PROVO, Utah — Parents feel a greater threat to their adolescent child’s values from the media than from peers, and are therefore more controlling in response to these influences than to peer influences, according to a new Brigham Young University study.

The study, “‘Peers I Can Monitor, It’s Media That Really Worries Me!’ Parental Cognitions as Predictors of Proactive Parental Strategy Choice,” published in the January issue of “The Journal of Adolescent Research,” looks at how parents react to the conflicting values of media and peer influences.

According to the research, during the transition to adolescents, youth often use media as a tool to form an identity that is separate from their parents’. Also, much of their exposure to media takes place without the supervision of adults. Media influence is thought to play an important role in the adolescents’ formation of their private self. Parents may experience significant anxiety regarding media influences because of the wide variety available to youth and the difficulty in monitoring exposure.

As a result, parents use more controlling strategies in response to media influences. Parents who are confident in their role are more likely to respond to their children in authoritative ways. Also, parents who anticipate difficulty for their children tend to use more active strategies to prepare their children for these interactions.

Lead author Laura Padilla Walker, assistant professor of marriage, family and human development at BYU, and fellow researchers conducted focus groups followed by in-depth, individual interviews with 40 parents of children between 11 and 16 years of age. The researchers’ findings suggest that parents primarily use the following four strategies to combat conflicting value messages from outside sources:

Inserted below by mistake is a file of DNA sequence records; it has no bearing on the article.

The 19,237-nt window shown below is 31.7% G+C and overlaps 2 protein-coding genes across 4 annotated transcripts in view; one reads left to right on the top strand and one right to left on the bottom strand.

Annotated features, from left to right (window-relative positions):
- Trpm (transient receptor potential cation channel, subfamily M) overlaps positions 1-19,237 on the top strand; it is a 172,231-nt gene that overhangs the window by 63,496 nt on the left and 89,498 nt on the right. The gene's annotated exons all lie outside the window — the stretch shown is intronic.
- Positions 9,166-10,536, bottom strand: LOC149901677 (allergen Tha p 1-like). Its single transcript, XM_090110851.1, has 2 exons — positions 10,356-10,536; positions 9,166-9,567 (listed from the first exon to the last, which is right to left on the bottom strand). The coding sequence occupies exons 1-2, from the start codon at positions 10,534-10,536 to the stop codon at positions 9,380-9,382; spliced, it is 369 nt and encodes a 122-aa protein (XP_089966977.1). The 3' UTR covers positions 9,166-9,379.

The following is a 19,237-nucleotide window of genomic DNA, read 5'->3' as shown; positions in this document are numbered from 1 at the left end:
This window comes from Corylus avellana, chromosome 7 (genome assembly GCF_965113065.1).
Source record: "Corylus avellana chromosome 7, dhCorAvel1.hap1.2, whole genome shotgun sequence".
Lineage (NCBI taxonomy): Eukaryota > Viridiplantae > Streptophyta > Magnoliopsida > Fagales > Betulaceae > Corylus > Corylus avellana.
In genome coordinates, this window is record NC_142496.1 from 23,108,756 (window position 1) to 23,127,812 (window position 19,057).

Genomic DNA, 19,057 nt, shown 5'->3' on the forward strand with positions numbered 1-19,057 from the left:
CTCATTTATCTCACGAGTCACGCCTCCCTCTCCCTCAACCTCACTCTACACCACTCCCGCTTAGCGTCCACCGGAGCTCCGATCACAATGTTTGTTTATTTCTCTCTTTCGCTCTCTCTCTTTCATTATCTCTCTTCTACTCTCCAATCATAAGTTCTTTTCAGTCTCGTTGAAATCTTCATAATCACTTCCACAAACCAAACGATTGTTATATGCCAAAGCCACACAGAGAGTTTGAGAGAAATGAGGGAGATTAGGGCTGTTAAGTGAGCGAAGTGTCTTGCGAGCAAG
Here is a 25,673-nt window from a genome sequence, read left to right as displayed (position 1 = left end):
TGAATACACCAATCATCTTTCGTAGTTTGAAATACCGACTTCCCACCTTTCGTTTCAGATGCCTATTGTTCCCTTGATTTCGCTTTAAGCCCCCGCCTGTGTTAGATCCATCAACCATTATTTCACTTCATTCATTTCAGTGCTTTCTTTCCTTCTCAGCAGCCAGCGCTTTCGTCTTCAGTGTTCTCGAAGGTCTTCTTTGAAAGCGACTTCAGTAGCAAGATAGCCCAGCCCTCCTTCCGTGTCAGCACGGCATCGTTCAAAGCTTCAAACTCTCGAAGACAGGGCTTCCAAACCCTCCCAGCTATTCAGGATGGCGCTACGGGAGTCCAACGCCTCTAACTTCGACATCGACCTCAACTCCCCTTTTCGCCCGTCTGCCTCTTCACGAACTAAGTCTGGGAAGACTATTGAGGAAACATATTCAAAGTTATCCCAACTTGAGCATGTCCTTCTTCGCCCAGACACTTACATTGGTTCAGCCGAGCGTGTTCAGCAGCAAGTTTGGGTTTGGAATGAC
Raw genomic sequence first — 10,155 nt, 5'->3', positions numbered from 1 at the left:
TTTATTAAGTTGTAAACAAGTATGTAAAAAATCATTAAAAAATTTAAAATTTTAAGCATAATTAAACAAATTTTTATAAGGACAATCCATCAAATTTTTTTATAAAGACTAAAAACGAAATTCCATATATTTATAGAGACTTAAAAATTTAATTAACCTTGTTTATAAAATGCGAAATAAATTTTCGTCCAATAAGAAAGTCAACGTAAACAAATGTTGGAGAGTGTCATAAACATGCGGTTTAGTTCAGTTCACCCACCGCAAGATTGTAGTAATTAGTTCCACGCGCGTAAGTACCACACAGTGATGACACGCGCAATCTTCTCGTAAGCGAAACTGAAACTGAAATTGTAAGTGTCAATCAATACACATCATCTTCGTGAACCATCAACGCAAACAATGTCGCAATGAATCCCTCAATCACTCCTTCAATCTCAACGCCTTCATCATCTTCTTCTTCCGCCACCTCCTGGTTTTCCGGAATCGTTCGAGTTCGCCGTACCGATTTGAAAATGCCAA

• Cocooning — parents shelter their child from outside influences that may conflict with their values for as long as possible
  • Pre-arming — parents “arm” their children with the tools necessary to deal with conflicting messages through discussions or even making fun of the outside influence.
  • Deference — parents allow their child exposure to sources that may have conflicting values without providing ammunition or armor to shield the child. Deference is often intended as an expression of trust.
  • Compromise — parents place certain restrictions on children while also granting them a degree of autonomy. Examples include allowing children to spend time with only certain people when under supervision, or placing limitations on television viewing.

“How parents respond to conflicting values varies as a function of the source of influence,” said Walker. “For example, parents respond differently to conflicting values from peers than conflicting values from media. In addition, how parents respond to conflicting values varies as a function of the parents’ own perceptions of their child and of the world around them.”

Walker is currently working on additional research in this area that seeks to understand which of these proactive parenting strategies is most effective at helping parents foster positive values in their adolescent children in the face of potentially conflicting values from sources outside the home.